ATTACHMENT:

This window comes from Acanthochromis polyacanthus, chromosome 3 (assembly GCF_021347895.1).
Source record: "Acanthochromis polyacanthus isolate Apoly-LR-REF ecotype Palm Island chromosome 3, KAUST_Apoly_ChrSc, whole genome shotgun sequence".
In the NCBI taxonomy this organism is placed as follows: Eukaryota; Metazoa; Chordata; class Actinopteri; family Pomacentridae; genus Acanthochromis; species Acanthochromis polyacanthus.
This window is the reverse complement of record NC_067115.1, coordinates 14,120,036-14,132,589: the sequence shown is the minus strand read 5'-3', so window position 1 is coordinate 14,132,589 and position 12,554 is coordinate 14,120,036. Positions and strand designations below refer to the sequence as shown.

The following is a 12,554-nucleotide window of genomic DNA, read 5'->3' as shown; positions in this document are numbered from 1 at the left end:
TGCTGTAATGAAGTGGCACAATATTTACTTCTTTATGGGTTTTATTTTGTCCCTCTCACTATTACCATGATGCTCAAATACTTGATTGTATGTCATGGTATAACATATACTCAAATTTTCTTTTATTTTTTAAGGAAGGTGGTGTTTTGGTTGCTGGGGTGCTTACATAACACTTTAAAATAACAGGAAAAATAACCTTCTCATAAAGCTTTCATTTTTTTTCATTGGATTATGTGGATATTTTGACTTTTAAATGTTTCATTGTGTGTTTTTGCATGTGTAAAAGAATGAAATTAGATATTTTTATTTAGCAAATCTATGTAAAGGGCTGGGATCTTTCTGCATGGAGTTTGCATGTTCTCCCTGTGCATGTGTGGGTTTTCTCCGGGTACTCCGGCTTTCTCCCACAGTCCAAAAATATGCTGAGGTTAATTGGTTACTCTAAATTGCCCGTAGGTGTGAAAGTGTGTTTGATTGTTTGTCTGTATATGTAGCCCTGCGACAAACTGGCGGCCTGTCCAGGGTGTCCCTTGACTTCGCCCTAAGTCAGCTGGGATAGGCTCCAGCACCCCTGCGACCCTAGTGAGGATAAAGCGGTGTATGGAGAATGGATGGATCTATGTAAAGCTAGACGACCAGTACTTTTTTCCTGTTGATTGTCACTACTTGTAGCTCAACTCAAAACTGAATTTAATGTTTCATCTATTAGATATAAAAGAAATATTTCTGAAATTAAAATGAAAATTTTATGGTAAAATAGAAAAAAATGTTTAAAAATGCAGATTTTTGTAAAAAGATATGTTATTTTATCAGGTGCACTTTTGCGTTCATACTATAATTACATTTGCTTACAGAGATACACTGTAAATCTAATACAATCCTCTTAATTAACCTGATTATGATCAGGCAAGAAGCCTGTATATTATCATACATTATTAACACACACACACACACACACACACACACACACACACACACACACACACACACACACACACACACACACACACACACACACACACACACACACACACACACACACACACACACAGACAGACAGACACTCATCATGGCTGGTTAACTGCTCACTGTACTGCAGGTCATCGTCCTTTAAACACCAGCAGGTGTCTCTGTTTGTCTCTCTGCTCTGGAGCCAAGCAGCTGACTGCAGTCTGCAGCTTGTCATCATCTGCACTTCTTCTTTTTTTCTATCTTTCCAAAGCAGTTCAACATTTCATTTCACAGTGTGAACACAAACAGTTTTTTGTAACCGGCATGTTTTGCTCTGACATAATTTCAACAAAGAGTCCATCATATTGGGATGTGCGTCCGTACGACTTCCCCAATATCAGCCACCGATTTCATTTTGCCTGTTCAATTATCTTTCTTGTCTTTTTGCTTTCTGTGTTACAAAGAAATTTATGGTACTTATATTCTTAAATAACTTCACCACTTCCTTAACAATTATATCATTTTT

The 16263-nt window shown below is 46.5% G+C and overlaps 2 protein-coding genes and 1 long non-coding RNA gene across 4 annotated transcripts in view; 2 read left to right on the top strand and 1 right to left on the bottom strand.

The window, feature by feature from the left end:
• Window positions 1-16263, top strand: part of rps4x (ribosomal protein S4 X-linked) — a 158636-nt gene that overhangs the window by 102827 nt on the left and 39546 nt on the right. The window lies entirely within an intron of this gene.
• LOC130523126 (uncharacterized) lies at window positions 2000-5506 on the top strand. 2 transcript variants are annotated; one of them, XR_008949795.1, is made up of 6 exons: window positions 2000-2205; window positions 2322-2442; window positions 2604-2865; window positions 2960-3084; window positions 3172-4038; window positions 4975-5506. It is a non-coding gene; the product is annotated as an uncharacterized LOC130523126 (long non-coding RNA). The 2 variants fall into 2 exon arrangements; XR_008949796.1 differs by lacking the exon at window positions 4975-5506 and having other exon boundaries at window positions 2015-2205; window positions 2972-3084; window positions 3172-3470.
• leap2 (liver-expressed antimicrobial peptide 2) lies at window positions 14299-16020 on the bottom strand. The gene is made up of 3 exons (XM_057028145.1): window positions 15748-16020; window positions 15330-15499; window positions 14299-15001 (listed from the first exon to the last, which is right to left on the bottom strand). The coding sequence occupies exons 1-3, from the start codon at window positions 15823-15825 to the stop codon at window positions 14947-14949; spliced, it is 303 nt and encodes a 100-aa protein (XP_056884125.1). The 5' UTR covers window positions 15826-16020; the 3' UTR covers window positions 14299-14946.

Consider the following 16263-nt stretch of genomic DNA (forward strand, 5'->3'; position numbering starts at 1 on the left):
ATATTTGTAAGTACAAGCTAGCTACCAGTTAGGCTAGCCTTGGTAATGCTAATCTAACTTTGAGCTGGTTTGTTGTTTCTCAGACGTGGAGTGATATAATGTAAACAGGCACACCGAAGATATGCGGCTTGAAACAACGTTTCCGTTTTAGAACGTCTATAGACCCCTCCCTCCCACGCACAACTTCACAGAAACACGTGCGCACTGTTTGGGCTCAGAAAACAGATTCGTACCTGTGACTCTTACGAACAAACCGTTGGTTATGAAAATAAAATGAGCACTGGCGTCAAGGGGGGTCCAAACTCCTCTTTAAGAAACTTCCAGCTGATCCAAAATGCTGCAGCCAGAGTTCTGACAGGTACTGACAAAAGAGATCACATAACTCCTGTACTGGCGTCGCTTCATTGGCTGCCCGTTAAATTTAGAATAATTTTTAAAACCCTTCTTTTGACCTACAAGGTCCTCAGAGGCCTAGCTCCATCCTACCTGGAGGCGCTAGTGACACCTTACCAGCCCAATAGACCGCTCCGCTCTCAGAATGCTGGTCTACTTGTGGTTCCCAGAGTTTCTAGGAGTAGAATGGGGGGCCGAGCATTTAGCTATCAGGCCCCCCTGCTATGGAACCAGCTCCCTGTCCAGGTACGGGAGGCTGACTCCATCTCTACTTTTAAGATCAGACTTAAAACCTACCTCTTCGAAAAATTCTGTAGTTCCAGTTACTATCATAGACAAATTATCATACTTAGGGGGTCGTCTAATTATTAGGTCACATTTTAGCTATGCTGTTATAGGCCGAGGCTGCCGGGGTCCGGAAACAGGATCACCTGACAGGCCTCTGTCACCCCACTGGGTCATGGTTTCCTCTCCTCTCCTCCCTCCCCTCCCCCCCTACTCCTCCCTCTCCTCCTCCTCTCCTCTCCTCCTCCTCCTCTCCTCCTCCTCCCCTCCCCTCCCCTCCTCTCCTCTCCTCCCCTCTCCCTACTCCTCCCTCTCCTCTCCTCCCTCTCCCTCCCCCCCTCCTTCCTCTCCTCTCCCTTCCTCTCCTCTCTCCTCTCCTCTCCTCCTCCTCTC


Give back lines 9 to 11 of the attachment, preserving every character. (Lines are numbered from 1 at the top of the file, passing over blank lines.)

• Window positions 1-16263, top strand: part of rps4x (ribosomal protein S4 X-linked) — a 158636-nt gene that overhangs the window by 102827 nt on the left and 39546 nt on the right. The window lies entirely within an intron of this gene.
• LOC130523126 (uncharacterized) lies at window positions 2000-5506 on the top strand. 2 transcript variants are annotated; one of them, XR_008949795.1, is made up of 6 exons: window positions 2000-2205; window positions 2322-2442; window positions 2604-2865; window positions 2960-3084; window positions 3172-4038; window positions 4975-5506. It is a non-coding gene; the product is annotated as an uncharacterized LOC130523126 (long non-coding RNA). The 2 variants fall into 2 exon arrangements; XR_008949796.1 differs by lacking the exon at window positions 4975-5506 and having other exon boundaries at window positions 2015-2205; window positions 2972-3084; window positions 3172-3470.
• leap2 (liver-expressed antimicrobial peptide 2) lies at window positions 14299-16020 on the bottom strand. The gene is made up of 3 exons (XM_057028145.1): window positions 15748-16020; window positions 15330-15499; window positions 14299-15001 (listed from the first exon to the last, which is right to left on the bottom strand). The coding sequence occupies exons 1-3, from the start codon at window positions 15823-15825 to the stop codon at window positions 14947-14949; spliced, it is 303 nt and encodes a 100-aa protein (XP_056884125.1). The 5' UTR covers window positions 15826-16020; the 3' UTR covers window positions 14299-14946.